Ilya Sukhar — April 25th, 2013 on the Future of Parse
Where should you go? What should you do? By now you’ve transitioned through all five stages of grief and ready for stage six: doing something about it. Fortunately there are a lot of options and I’ve gathered as many resources as I can here in one place.
There is a Lot Pain Out There
Parse closing is a bigger deal than most shutterings. There’s even a petition: Don't Shut down Parse.com. That doesn’t happen unless you’ve managed to touch people. What could account for such an outpouring of emotion?
Parse and the massive switch to mobile computing grew up at the same time. Mobile is by definition personal. Many programmers capable of handling UI programming challenge were not as experienced with backend programming and Parse filled that void. When a childhood friend you grew to depend on dies, it hurts. That hurt is deep. It goes into the very nature of how you make stuff, how you grow, how you realize your dreams, how you make a living. That’s a very intimate connection.
For a trip through memory lane Our Incredible Journey is a tumblr chronicling many services that are no longer with us.
Some reactions from around the net:
maxado_zdl: F*ck you facebook!!!!!!!!!!!!!!!!!!!!!!!!
pacp_ec: Damn it Facebook only George R. R. Martin is allowed to kill my heroes
Mythul: I really hate facebook right now ! Thanks for screwing up my apps with your bad business model!
Mufro: Damn. We've been slowly migrating our smaller apps to Parse as we make annual updates. Now we're trying to figure out what we're gonna do... go back to the pain of rolling our own server backends out? This leaves a pretty big hole in the market IMO. I don't know of anyone who gets you off the ground as quickly and affordably as Parse does. It's been a joy to use their product, but I knew deep down it was too good to be true. I guess we'll have to take a look at AWS again, maybe Azure. We use Firebase in another project, so we might check that out too. This sucks though.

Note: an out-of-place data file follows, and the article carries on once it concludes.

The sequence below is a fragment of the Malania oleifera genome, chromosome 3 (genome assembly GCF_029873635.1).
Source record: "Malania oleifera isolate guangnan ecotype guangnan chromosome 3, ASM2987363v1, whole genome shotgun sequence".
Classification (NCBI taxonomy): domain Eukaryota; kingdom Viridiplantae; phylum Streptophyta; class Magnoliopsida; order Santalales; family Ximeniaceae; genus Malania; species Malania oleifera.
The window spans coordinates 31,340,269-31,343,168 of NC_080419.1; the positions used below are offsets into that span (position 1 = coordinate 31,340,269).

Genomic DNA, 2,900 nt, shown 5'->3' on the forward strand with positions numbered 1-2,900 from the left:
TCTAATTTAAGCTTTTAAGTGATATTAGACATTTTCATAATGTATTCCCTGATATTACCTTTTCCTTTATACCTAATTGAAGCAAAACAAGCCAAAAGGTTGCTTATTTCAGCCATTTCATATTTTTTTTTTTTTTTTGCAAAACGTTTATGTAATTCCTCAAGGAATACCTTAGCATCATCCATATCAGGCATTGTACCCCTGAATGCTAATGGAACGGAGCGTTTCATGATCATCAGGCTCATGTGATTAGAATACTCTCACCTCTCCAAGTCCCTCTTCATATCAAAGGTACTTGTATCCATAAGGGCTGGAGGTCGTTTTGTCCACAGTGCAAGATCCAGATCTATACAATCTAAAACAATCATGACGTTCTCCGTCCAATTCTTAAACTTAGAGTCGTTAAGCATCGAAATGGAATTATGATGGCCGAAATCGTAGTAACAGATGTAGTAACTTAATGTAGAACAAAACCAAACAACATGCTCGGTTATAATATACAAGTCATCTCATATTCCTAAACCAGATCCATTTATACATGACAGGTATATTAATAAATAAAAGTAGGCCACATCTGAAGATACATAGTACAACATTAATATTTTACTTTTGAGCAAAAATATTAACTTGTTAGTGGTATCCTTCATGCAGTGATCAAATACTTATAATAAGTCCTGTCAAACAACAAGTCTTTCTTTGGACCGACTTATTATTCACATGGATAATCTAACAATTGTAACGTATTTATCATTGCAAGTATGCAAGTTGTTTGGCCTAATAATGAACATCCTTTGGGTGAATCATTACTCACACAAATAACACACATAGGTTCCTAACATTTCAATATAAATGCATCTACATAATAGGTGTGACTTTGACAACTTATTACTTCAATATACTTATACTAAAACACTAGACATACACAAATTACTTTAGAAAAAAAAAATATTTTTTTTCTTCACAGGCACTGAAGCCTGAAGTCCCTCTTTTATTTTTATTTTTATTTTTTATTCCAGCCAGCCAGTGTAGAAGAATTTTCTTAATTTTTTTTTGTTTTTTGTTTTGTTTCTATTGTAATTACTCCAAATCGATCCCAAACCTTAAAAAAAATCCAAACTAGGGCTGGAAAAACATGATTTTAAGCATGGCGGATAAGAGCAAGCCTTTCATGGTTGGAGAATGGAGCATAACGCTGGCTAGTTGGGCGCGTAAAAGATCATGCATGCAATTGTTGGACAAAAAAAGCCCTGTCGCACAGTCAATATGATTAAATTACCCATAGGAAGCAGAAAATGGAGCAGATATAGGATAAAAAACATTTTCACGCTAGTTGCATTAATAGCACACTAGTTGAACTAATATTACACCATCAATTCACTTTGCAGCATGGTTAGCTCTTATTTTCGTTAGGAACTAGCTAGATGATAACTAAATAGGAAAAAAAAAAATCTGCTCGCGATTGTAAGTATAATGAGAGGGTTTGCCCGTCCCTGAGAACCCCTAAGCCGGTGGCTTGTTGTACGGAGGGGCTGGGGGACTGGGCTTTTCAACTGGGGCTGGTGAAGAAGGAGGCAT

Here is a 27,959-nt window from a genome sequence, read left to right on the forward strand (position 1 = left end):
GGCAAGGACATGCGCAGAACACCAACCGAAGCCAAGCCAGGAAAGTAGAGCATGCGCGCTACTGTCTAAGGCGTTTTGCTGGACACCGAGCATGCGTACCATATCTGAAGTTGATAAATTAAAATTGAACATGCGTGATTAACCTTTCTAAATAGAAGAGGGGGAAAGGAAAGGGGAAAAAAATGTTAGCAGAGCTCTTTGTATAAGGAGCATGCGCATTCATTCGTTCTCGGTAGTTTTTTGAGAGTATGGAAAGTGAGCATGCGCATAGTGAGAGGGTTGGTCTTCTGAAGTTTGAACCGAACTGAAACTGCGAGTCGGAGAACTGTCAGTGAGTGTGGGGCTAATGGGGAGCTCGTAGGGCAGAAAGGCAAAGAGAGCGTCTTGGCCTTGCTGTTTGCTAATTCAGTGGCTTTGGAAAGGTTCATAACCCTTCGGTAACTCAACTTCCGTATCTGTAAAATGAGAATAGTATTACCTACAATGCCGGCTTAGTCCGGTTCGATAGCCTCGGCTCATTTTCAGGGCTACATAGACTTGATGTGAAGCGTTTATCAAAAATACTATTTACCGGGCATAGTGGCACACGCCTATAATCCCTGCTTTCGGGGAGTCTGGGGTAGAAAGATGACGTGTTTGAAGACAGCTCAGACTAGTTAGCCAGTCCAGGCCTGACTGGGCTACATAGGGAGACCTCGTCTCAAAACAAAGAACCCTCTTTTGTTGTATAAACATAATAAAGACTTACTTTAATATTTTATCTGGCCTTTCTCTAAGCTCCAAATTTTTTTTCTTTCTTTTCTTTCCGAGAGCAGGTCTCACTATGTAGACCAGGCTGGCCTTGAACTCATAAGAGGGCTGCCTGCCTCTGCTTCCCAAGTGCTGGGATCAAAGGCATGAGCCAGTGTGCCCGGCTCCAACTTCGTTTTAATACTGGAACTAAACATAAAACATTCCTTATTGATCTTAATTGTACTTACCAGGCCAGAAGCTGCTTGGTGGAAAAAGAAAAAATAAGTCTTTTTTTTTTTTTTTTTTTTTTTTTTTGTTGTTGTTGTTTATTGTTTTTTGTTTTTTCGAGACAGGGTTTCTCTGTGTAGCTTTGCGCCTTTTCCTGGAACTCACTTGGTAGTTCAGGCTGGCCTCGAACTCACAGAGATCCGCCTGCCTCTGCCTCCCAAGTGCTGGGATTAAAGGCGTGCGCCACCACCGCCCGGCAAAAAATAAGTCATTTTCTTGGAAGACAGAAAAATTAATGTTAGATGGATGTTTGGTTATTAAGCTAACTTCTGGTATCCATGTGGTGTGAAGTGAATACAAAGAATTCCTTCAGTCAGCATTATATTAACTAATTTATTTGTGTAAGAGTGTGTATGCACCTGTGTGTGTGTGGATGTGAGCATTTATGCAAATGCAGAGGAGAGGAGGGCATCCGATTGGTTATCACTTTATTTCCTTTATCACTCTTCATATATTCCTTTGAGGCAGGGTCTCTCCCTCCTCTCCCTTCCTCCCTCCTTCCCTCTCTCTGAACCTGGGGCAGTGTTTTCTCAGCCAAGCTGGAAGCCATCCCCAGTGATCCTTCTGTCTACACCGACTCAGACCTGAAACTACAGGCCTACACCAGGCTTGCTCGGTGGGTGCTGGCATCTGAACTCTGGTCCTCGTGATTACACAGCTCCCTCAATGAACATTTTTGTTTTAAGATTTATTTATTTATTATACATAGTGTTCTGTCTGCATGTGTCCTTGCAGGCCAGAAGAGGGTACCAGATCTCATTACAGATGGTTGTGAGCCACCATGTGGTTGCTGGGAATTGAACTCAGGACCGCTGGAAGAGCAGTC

samwize7: When Facebook acquired Parse, I thought it is good news since they ain't profitable, and now they have a backing of a giant, who tried hard to woo developers. I built many mobile apps using Parse, and has always been a fan of how they build a product for developers. Their documentation is awesome, their free tier is generous, their SDK covers widely. Today, their announcement is a sad news. And once again, proves that we can't trust Facebook.
clev1: This literally just ruined my day....I've got 2 major projects near completion that I've been using Parse as a BaaS for. Anyone with experience know how difficult or a transition it is to switch to Firebase?
solumamantis: I just can't believe the service is being retired... I started using three months ago - my new app coming out soon is completely reliant on it..... I will have a look on Firebase, but honestly I think i will build my own Parse/Node.js version and manage it myself....
changingminds: What the f*ck. Wtf am I supposed to do with 120k users who currently use my app that uses parse? I gotta redo the entire f*cking backend? F*cking bullsh*t.
manooka: My entire startup relies on Parse. I developed the website and apps myself as this was perfect for me as a Front-end developer without having to worry about back-end servers/databases etc. This is SERIOUSLY bad news.
stuntmanmikey: I'm a full-stack developer who is part of a startup that depends on Parse. As the only developer, the amount of time we've saved NOT having to write a data access layer and web service layer has been a windfall for us. Now I'm left to either switch to a similar product (Firebase just doesn't have the same appeal to me) or implement the backend myself at great cost.
neckbeardfedoras: The thing is, most of the folks using Parse probably use it because they're not full stack or back end developers. Removal of Parse means more time or money spent on resources to manage a back end system.